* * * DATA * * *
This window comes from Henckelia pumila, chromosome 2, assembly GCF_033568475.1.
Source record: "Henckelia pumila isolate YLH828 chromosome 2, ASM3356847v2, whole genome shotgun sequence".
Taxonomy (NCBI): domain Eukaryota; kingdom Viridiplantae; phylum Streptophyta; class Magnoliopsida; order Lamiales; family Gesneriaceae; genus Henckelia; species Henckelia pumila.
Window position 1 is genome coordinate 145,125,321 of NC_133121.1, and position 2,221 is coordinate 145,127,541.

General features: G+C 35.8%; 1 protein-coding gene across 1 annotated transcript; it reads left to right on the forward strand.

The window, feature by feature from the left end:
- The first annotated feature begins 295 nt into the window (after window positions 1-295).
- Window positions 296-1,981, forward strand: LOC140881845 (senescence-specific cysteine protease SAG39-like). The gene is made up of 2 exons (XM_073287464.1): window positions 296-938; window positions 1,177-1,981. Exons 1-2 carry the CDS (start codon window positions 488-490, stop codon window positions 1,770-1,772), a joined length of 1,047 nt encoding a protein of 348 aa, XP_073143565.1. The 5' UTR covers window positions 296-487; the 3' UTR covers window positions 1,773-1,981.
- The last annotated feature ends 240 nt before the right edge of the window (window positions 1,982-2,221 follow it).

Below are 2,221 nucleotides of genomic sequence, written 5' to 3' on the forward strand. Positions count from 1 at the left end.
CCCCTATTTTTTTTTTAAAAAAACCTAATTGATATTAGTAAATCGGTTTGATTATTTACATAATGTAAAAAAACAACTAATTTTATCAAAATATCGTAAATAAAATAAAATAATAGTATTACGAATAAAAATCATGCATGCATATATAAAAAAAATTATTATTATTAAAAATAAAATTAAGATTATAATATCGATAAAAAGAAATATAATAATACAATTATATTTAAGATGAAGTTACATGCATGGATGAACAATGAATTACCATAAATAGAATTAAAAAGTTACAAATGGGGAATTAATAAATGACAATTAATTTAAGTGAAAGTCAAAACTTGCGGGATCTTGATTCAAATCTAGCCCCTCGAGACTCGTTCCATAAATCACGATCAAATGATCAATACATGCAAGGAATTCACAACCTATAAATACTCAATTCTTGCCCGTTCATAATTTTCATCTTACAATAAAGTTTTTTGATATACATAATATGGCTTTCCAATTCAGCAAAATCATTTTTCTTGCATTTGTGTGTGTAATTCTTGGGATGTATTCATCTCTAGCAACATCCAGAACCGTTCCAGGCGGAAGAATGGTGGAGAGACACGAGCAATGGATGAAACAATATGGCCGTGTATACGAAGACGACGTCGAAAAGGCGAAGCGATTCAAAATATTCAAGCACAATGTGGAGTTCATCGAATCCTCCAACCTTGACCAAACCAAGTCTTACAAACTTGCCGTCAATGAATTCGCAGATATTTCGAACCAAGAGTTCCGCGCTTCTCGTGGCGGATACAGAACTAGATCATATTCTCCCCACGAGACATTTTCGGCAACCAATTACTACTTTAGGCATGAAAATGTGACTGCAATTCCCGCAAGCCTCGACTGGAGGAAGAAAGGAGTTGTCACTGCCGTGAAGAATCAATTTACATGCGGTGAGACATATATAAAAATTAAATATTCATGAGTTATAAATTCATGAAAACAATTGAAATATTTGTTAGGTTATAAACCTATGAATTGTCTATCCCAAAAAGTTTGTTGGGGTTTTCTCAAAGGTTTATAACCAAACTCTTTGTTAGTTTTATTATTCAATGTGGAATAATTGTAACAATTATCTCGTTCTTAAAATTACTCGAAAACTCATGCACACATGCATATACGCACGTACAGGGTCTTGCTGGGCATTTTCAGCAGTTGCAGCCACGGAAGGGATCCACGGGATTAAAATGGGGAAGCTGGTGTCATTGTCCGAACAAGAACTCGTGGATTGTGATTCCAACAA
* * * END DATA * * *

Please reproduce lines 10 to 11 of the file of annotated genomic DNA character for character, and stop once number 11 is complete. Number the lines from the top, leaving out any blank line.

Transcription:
Below are 2,221 nucleotides of genomic sequence, written 5' to 3' on the forward strand. Positions count from 1 at the left end.
CCCCTATTTTTTTTTTAAAAAAACCTAATTGATATTAGTAAATCGGTTTGATTATTTACATAATGTAAAAAAACAACTAATTTTATCAAAATATCGTAAATAAAATAAAATAATAGTATTACGAATAAAAATCATGCATGCATATATAAAAAAAATTATTATTATTAAAAATAAAATTAAGATTATAATATCGATAAAAAGAAATATAATAATACAATTATATTTAAGATGAAGTTACATGCATGGATGAACAATGAATTACCATAAATAGAATTAAAAAGTTACAAATGGGGAATTAATAAATGACAATTAATTTAAGTGAAAGTCAAAACTTGCGGGATCTTGATTCAAATCTAGCCCCTCGAGACTCGTTCCATAAATCACGATCAAATGATCAATACATGCAAGGAATTCACAACCTATAAATACTCAATTCTTGCCCGTTCATAATTTTCATCTTACAATAAAGTTTTTTGATATACATAATATGGCTTTCCAATTCAGCAAAATCATTTTTCTTGCATTTGTGTGTGTAATTCTTGGGATGTATTCATCTCTAGCAACATCCAGAACCGTTCCAGGCGGAAGAATGGTGGAGAGACACGAGCAATGGATGAAACAATATGGCCGTGTATACGAAGACGACGTCGAAAAGGCGAAGCGATTCAAAATATTCAAGCACAATGTGGAGTTCATCGAATCCTCCAACCTTGACCAAACCAAGTCTTACAAACTTGCCGTCAATGAATTCGCAGATATTTCGAACCAAGAGTTCCGCGCTTCTCGTGGCGGATACAGAACTAGATCATATTCTCCCCACGAGACATTTTCGGCAACCAATTACTACTTTAGGCATGAAAATGTGACTGCAATTCCCGCAAGCCTCGACTGGAGGAAGAAAGGAGTTGTCACTGCCGTGAAGAATCAATTTACATGCGGTGAGACATATATAAAAATTAAATATTCATGAGTTATAAATTCATGAAAACAATTGAAATATTTGTTAGGTTATAAACCTATGAATTGTCTATCCCAAAAAGTTTGTTGGGGTTTTCTCAAAGGTTTATAACCAAACTCTTTGTTAGTTTTATTATTCAATGTGGAATAATTGTAACAATTATCTCGTTCTTAAAATTACTCGAAAACTCATGCACACATGCATATACGCACGTACAGGGTCTTGCTGGGCATTTTCAGCAGTTGCAGCCACGGAAGGGATCCACGGGATTAAAATGGGGAAGCTGGTGTCATTGTCCGAACAAGAACTCGTGGATTGTGATTCCAACAA